Monday, March 30, 2009

Frugal Gourmet: Recipes for a Whole Chicken

We picked up a whole chicken from the butcher on Saturday, with plans to use it as part of our sunday barbecue. I'll use it to make:

Succulent Smoked Chicken
Herbed Chicken Liver Pate
Curried Chicken Empanadas
Carrot Orange Ginger Soup

How to Smoke a Chicken

Every Sunday at my house we have a barbecue. It's a feast for the whole family, plus whoever wants to drop by, and we do most of the cooking for the week ahead.

A little after lunch on Sunday afternoon, I extracted the innards neatly packaged in the belly of the chicken I'd bought for this week.

I separated the liver from the rest, and set it aside. The neck, heart and whatever other stuff was in there went into a small pot with an onion and some celery, a bay leaf and a few herbs to make stock. I can either turn that in to gravy, or freeze it for later use.

I always keep the livers from roasting chickens in my freezer for making pate. This week I picked up an extra couple of pounds of them from the butcher. They run about eighty cents a pound on special around here.

Next I dumped the bird in a bucket of water for about an hour. About 1.5 gallons, with a cup of sugar, a cup of salt and fresh herbs from the garden (I used tarragon and rosemary this week). This is called brining. It's a quick, easy, cheap way to boost the flavour of your bird that I learned about here:

I never leave my chickens to brine as long as they recommend. I don't want the flavouring to be overpowering, plus I tend to leave things to the last minute. An hour or even 30 minutes has worked out well for me in the past.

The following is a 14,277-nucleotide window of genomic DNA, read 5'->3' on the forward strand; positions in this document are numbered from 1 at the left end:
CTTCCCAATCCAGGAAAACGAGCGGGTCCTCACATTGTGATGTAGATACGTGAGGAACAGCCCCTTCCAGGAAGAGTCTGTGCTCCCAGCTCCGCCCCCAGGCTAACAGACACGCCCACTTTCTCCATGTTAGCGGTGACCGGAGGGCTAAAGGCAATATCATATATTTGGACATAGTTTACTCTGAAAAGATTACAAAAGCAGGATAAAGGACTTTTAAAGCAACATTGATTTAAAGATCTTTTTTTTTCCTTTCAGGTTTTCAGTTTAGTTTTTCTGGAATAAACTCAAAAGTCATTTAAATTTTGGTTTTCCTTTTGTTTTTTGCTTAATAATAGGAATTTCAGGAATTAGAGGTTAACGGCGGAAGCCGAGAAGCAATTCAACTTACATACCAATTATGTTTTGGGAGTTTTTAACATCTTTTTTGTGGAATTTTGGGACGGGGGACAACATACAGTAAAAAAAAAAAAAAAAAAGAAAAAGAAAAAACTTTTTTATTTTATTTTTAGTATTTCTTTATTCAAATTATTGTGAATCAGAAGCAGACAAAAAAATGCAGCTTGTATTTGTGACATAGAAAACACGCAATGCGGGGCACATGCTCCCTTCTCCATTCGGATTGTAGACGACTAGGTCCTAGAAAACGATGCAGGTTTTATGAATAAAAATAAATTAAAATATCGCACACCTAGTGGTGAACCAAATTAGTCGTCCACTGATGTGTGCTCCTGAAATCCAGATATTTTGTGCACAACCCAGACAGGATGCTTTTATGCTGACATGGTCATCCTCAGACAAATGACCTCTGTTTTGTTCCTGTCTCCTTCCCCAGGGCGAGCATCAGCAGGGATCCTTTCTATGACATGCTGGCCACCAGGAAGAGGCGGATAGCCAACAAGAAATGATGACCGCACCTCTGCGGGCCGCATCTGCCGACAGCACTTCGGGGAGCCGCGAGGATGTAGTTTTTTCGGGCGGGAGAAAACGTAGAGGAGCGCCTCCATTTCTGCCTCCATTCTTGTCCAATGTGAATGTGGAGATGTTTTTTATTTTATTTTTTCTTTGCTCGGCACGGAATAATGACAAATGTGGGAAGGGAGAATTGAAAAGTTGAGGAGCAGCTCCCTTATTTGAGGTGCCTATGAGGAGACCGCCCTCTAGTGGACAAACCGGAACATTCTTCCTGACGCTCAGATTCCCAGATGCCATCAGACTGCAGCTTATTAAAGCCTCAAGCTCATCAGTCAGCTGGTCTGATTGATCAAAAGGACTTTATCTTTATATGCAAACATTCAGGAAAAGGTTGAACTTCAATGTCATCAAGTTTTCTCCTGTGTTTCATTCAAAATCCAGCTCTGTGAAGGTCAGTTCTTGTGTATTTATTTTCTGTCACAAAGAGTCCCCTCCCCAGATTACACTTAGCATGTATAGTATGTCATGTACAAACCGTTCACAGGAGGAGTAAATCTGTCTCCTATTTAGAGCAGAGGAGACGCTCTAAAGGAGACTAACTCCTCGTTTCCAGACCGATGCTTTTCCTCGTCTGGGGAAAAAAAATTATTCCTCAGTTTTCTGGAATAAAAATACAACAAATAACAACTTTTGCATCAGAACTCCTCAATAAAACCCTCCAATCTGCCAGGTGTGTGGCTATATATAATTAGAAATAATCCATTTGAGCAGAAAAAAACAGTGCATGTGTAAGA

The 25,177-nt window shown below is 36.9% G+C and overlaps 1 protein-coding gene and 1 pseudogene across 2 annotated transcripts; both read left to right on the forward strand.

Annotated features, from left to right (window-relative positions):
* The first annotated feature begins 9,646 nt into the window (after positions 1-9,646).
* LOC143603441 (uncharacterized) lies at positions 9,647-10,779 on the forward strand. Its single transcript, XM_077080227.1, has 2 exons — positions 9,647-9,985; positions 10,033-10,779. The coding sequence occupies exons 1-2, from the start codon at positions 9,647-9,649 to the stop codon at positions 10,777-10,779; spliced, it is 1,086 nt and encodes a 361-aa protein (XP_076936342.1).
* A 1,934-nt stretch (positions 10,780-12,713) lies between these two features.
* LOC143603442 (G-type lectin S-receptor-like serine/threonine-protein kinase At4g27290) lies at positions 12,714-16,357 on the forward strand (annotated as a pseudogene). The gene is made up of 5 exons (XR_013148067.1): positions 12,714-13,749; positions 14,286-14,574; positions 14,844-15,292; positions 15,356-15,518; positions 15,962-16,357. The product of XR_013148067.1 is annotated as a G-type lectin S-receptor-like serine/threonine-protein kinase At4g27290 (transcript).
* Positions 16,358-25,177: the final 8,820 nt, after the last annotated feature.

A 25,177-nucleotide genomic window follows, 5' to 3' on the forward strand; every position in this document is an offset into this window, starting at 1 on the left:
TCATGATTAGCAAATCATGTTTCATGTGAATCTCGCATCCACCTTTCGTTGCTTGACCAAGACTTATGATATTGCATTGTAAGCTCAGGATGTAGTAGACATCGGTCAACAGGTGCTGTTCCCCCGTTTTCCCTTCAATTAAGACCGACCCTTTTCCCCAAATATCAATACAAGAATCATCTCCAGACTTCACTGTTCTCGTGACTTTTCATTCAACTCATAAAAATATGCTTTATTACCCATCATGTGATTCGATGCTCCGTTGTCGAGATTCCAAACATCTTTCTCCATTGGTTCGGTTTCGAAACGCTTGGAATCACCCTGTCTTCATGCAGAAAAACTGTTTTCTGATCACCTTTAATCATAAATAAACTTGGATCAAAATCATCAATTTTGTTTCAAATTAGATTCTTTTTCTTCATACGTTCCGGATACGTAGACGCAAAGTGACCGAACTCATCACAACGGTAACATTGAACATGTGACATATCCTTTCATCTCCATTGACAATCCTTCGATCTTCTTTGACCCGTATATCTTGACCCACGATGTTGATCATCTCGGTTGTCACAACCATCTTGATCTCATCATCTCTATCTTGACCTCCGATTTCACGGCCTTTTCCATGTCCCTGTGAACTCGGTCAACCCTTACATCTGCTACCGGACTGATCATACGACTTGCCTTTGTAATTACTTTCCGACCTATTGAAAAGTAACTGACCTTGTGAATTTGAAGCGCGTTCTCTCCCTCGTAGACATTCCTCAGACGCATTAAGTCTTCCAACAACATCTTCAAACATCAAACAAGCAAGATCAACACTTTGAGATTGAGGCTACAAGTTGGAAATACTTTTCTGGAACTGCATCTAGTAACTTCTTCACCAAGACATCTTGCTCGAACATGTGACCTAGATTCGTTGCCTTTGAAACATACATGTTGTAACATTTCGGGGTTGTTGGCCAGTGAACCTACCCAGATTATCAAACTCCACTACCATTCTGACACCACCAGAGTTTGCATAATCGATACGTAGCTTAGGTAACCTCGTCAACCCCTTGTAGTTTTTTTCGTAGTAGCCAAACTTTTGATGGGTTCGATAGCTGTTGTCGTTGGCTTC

Once we were ready to start cooking, I dropped the whole bird in to our smoker, and left it to slow roast.

The term "smoker" really makes this contraption sound a lot more sophisticated than it actually is. In reality, it's a galvanized can I bought at a local market, with a couple of wires strung from the lid to form a harness to hold the bird over the fire. It stand about 2 feet high. It's rustic, but turns out a perfect, deep golden, succulent smoked bird every time.

Underneath I slipped in a pie plate with a pound of chicken livers to smoke alongside. This is the secret to truly fantastic home-made chicken liver pate.

In total, It took me about 15 minutes of actual effort to set all this up. Fill the bucket with water, dump in salt sugar and herbs I snipped from a nearby plant, pluck the chicken from the bucket and put it in the sling, then add the pie-plate of livers over the smoking coals and wood chips.

My husband hangs out in the back yard and reads the paper or hops in to the pool with the kids most Sunday afternoons, or has a few friends over for a beer. He'll check the bird once in a while, and ad a few fresh wood chips or embers to the little can we have for that purpose at the bottom of the "smoker". All in all, it requires very little babysitting, and comes out looking picture perfect and tasting even better.

About an hour into the process, he'll pass me the pie plate with the smoked chicken livers, and I'll spend a few minutes whipping up some delicious Smoked Chicken Liver Pate, which we serve with homemade melba toast rounds and chutney or sour pickles, for people to enjoy while they wait for the main event.

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